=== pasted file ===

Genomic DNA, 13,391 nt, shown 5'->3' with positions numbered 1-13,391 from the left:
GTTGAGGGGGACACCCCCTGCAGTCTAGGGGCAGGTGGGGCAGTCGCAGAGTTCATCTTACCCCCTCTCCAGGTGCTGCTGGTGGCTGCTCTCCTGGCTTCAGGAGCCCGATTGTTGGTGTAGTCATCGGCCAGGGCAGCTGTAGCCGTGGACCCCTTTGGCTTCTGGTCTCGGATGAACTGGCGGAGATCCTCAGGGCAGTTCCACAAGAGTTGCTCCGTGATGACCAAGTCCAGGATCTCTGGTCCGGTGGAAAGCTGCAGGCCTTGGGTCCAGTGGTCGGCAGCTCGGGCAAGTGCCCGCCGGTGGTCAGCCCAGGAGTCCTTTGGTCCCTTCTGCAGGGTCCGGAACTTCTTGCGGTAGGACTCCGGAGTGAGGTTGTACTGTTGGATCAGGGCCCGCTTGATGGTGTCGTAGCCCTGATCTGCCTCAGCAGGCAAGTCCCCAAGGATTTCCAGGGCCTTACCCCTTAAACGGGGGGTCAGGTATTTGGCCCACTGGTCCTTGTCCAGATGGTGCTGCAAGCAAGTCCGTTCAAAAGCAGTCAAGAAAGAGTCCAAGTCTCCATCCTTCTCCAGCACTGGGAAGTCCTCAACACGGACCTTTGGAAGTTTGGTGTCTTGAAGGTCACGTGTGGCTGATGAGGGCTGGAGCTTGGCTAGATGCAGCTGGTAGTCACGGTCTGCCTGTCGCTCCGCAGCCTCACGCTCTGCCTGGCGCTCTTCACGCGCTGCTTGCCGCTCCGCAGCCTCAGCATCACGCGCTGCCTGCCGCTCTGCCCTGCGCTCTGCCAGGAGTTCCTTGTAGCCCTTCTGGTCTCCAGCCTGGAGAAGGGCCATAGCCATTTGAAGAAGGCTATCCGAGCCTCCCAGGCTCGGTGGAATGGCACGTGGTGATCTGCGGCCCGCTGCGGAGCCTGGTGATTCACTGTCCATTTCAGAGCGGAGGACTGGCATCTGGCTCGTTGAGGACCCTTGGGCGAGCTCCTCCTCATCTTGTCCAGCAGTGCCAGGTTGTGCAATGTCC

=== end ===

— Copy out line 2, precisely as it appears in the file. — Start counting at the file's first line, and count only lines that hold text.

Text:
GTTGAGGGGGACACCCCCTGCAGTCTAGGGGCAGGTGGGGCAGTCGCAGAGTTCATCTTACCCCCTCTCCAGGTGCTGCTGGTGGCTGCTCTCCTGGCTTCAGGAGCCCGATTGTTGGTGTAGTCATCGGCCAGGGCAGCTGTAGCCGTGGACCCCTTTGGCTTCTGGTCTCGGATGAACTGGCGGAGATCCTCAGGGCAGTTCCACAAGAGTTGCTCCGTGATGACCAAGTCCAGGATCTCTGGTCCGGTGGAAAGCTGCAGGCCTTGGGTCCAGTGGTCGGCAGCTCGGGCAAGTGCCCGCCGGTGGTCAGCCCAGGAGTCCTTTGGTCCCTTCTGCAGGGTCCGGAACTTCTTGCGGTAGGACTCCGGAGTGAGGTTGTACTGTTGGATCAGGGCCCGCTTGATGGTGTCGTAGCCCTGATCTGCCTCAGCAGGCAAGTCCCCAAGGATTTCCAGGGCCTTACCCCTTAAACGGGGGGTCAGGTATTTGGCCCACTGGTCCTTGTCCAGATGGTGCTGCAAGCAAGTCCGTTCAAAAGCAGTCAAGAAAGAGTCCAAGTCTCCATCCTTCTCCAGCACTGGGAAGTCCTCAACACGGACCTTTGGAAGTTTGGTGTCTTGAAGGTCACGTGTGGCTGATGAGGGCTGGAGCTTGGCTAGATGCAGCTGGTAGTCACGGTCTGCCTGTCGCTCCGCAGCCTCACGCTCTGCCTGGCGCTCTTCACGCGCTGCTTGCCGCTCCGCAGCCTCAGCATCACGCGCTGCCTGCCGCTCTGCCCTGCGCTCTGCCAGGAGTTCCTTGTAGCCCTTCTGGTCTCCAGCCTGGAGAAGGGCCATAGCCATTTGAAGAAGGCTATCCGAGCCTCCCAGGCTCGGTGGAATGGCACGTGGTGATCTGCGGCCCGCTGCGGAGCCTGGTGATTCACTGTCCATTTCAGAGCGGAGGACTGGCATCTGGCTCGTTGAGGACCCTTGGGCGAGCTCCTCCTCATCTTGTCCAGCAGTGCCAGGTTGTGCAATGTCC